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Russian Socialists in the Struggle for Democracy

For the past few weeks, protests for fair elections in upcoming municipal polls have become weekly in Moscow and St. Petersburg as thousands have defied authorities to attend unsanctioned rallies. The police crackdown has been particularly harsh in Moscow. Protests on July 27 and August 3 resulted in over 2000 detentions. Images of police in riot gear wrestling citizens to the ground and beating peaceful protesters were reminiscent of the mass protests against election fraud in 2011-2012.

Members of the Russian Socialist Movement, a small Marxist, anti-Stalinist organization active in the Russian left, have been participants in local electoral campaigns and in the protests. Two RSM activists, Valeria Kovelishina and Ilya Budraitskis talk about the Russian Socialist Movement, their electoral work, the protests for democracy in Russia and what they might mean for the future.

Witnessing the Collapse of Communism


Roundtable discussion marking the 30th anniversary of the collapse of communism in Eastern Europe. Participants include Timothy Garton Ash, Bridget Kendall, and Jens Reich.

The Evictors

Around Moscow, there’s a whole industry of so-called “black creditors” — microfinance institutions (or MFOs) that swindle and seize debtors’ homes. Ivan Golunov’s investigation for Meduza has discovered that almost 500 apartments have been seized from their owners over the past five years without so much as a court order. In fact, this scheme involves more than simply “squeezing” people from their homes. It is possibly part of a wider, international money-laundering system. Here’s Meduza special correspondent Ivan Golunov on the ins and outs of this industry.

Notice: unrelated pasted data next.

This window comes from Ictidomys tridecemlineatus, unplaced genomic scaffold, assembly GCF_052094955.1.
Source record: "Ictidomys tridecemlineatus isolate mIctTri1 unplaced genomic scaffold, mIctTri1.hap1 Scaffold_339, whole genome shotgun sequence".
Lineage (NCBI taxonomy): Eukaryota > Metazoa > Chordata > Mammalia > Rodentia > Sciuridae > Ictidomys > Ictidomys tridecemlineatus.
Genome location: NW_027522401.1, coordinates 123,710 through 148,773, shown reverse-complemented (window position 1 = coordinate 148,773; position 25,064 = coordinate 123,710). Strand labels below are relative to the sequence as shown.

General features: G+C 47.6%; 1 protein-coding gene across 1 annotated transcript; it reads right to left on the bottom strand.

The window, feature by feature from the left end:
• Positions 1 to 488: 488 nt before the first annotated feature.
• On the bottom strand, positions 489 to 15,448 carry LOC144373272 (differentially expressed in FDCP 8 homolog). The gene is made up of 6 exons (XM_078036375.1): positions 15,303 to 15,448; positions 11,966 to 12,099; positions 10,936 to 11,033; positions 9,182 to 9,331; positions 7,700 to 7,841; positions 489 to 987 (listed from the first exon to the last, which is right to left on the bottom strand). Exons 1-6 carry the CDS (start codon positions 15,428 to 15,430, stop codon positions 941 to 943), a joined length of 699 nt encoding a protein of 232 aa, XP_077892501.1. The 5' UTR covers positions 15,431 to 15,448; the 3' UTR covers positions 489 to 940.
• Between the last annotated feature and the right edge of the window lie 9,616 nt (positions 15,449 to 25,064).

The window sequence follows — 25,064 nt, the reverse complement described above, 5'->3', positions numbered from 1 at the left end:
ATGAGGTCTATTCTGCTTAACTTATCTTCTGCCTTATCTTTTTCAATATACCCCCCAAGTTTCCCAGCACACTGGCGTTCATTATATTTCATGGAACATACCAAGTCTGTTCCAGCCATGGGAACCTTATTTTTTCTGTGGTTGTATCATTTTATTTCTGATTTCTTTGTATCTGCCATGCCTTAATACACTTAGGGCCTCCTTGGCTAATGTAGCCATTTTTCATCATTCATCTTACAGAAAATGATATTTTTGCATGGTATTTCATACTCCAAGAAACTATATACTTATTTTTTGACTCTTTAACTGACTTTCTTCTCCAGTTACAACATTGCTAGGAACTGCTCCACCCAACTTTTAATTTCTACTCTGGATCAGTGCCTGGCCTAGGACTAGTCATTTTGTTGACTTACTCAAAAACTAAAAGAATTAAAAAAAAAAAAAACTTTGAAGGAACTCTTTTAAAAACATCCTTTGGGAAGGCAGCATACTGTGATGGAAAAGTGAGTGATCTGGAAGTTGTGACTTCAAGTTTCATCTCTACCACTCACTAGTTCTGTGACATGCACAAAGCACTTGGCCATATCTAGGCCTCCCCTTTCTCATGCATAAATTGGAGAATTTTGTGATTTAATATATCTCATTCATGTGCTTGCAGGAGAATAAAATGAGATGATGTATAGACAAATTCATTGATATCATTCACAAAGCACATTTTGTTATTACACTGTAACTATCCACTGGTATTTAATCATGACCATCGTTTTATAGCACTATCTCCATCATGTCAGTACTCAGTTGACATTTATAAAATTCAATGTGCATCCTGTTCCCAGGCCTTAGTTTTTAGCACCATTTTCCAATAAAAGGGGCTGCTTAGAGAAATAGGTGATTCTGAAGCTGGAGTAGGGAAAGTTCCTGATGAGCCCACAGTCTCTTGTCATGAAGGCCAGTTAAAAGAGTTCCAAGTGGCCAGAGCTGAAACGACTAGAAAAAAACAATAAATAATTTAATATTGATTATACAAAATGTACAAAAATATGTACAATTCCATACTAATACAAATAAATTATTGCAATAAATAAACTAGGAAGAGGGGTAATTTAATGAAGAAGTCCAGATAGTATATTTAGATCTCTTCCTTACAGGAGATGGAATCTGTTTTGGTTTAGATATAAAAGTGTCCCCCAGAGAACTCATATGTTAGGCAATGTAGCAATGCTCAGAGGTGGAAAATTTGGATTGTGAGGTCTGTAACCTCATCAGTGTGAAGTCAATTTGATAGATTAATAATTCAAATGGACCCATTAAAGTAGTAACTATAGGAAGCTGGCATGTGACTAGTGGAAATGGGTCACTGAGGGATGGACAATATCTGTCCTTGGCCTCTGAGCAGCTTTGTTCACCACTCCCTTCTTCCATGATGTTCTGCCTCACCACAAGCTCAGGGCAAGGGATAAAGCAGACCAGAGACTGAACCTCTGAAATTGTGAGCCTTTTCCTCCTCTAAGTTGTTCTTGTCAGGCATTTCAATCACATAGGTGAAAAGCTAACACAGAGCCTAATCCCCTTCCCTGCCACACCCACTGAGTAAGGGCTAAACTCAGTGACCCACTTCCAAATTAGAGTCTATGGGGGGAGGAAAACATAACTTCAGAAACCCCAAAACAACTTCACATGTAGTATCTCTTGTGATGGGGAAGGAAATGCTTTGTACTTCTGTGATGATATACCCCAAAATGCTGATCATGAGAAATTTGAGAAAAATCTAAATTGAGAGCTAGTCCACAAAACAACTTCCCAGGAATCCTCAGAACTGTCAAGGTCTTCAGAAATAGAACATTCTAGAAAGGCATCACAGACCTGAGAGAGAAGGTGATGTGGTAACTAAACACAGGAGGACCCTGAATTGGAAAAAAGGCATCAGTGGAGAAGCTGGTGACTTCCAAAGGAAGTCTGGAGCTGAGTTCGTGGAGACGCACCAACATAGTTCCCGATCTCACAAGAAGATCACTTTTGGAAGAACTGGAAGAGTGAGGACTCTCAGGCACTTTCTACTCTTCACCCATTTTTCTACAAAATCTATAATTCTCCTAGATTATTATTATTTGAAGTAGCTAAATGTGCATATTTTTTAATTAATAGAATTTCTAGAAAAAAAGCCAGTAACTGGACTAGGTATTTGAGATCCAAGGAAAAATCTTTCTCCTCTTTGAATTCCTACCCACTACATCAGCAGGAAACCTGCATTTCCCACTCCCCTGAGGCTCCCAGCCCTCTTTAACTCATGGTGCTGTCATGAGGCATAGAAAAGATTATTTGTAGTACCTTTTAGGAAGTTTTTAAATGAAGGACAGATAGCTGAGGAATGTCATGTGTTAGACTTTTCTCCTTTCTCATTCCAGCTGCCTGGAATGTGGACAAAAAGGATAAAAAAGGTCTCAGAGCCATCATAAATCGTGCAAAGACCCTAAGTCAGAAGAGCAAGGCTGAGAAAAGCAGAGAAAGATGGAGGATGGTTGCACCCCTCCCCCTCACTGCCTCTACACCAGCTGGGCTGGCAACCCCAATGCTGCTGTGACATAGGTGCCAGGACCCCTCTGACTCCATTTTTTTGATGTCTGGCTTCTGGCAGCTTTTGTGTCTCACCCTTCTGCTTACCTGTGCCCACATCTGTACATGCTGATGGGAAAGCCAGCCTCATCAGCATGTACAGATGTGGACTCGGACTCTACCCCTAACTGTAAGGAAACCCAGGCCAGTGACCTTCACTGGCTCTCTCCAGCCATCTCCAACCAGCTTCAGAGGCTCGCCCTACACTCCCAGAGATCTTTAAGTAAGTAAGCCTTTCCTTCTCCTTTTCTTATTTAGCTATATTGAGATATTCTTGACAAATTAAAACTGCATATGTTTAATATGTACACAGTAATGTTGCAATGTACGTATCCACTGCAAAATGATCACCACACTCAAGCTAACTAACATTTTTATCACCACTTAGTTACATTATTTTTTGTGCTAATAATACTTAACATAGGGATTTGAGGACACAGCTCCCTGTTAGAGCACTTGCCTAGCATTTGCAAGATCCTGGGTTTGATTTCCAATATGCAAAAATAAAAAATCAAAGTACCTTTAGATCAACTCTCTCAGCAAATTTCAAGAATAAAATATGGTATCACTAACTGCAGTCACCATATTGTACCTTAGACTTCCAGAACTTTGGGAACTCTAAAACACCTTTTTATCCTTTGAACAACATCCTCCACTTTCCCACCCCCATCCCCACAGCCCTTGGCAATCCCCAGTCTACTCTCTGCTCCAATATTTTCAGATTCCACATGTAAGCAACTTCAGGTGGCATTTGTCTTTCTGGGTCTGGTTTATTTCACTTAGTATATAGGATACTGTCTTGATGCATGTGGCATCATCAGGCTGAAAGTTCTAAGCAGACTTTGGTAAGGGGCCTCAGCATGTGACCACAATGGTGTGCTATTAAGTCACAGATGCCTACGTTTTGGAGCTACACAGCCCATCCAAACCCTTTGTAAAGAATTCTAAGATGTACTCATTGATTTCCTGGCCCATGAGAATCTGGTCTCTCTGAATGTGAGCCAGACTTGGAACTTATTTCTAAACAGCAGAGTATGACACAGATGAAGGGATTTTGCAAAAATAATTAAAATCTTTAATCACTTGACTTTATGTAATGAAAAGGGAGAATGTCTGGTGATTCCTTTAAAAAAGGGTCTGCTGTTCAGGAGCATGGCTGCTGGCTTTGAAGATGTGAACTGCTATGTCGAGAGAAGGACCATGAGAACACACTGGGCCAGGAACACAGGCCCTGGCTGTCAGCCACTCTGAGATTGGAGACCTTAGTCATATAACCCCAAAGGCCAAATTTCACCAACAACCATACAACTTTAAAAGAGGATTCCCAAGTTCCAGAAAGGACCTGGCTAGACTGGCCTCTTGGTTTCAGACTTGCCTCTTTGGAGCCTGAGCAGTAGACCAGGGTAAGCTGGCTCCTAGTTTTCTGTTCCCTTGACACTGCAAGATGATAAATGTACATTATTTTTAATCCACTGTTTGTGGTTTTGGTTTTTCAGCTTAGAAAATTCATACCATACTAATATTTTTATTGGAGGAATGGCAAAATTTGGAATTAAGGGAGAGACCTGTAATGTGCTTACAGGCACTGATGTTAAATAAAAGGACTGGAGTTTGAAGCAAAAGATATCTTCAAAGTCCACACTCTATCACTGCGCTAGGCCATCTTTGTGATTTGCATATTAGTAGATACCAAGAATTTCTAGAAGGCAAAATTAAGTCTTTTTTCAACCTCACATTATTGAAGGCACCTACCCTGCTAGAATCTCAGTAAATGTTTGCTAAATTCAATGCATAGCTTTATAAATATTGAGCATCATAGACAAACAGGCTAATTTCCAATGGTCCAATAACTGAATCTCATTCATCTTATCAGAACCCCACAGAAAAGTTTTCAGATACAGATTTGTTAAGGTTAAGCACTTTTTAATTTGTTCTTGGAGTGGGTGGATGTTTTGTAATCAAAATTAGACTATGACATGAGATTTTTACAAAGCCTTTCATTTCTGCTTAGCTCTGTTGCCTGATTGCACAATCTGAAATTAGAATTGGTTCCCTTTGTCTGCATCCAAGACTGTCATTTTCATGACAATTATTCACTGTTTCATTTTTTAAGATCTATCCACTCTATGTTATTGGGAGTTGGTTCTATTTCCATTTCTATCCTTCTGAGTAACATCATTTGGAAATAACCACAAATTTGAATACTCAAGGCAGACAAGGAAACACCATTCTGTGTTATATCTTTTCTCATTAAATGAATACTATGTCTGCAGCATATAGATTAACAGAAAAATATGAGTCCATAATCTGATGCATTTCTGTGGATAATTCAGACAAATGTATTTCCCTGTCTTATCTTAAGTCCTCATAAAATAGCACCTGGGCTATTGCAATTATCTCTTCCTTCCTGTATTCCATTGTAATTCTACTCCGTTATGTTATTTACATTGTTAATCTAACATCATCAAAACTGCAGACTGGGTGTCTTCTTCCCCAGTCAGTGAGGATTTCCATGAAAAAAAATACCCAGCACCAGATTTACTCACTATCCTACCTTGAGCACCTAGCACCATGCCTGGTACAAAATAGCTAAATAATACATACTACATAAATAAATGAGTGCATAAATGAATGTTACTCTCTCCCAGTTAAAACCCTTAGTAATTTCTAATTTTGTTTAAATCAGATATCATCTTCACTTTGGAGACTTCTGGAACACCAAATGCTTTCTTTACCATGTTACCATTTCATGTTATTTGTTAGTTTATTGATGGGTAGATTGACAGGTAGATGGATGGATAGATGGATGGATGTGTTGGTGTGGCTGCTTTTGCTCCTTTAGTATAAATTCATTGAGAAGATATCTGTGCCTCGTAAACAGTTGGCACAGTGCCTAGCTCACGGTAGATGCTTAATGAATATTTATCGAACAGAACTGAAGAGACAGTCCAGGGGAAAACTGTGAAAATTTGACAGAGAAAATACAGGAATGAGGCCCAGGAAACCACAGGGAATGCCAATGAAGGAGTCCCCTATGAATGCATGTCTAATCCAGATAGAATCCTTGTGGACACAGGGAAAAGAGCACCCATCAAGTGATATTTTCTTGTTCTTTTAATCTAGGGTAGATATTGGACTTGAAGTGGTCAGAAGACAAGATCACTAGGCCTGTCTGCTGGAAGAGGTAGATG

FSB Flashback from Ryazan

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I got this email from a friend in Ryazan the other day:

Dear Sean!

I’ve just met one friend of mine who works in FSB. He told me about your problems with FSB, when you were in Ryazan. I’m sorry that you could remember my country by this accident.

The “problems” my friend refers to was when I was visited by three men in the reading room of the Ryazan Party Archive. It’s a long story, but here is a short retelling from an email I sent to some friends at the time:

So I’m sitting in the archive today and around noon three guys walk into the reading room. They ask for me by name. Two show me identification from, I think, OVIR, the third doesn’t identify himself. They ask to see my passport, visa, and registration for Riazan. I don’t have the latter. I told them that I was registered in Moscow and they informed me that I had to be registered in every city I stay in. They then filled out a form and fine me 1500 rubles, which I have to pay at a Sperbank. The two leave and the third (unidentified guy) begins asking me all sorts of questions: When did I arrive in Russia, where did I live in Moscow, who gave me my invitation, what I was doing in Russia and in Riazan, how long was I going to be here, etc etc. He said that according to the law I had to register and if I didn’t they would deport me and prevent reentry for 5 years.

What they didn’t say was the nightmare it is to register. I knew it was a pain in the ass in Moscow. Here seems similar. My host family, god bless them, have just spent the last two hours calling everyone they know who is in the know about how to register.

It seems one of the old bitches who work in the archive ratted on me.

Oh, what I forgot to tell you both was that four days before I left Moscow, two MVD officers came to my apartment to check my registration. They didn’t have my name and simply asked if there was an American living there. Everything was okay.

At the time I figured that they do random checks on registration. Now I’m starting to believe that a neighbor ratted me out. This place can make you paranoid.

With the help of my host family, the Uskovs, I got registered the next day. After that there were no problems. Ryazan turned out to be a wonderful town. But, oh the memories! To think I’m going back there in three weeks. . .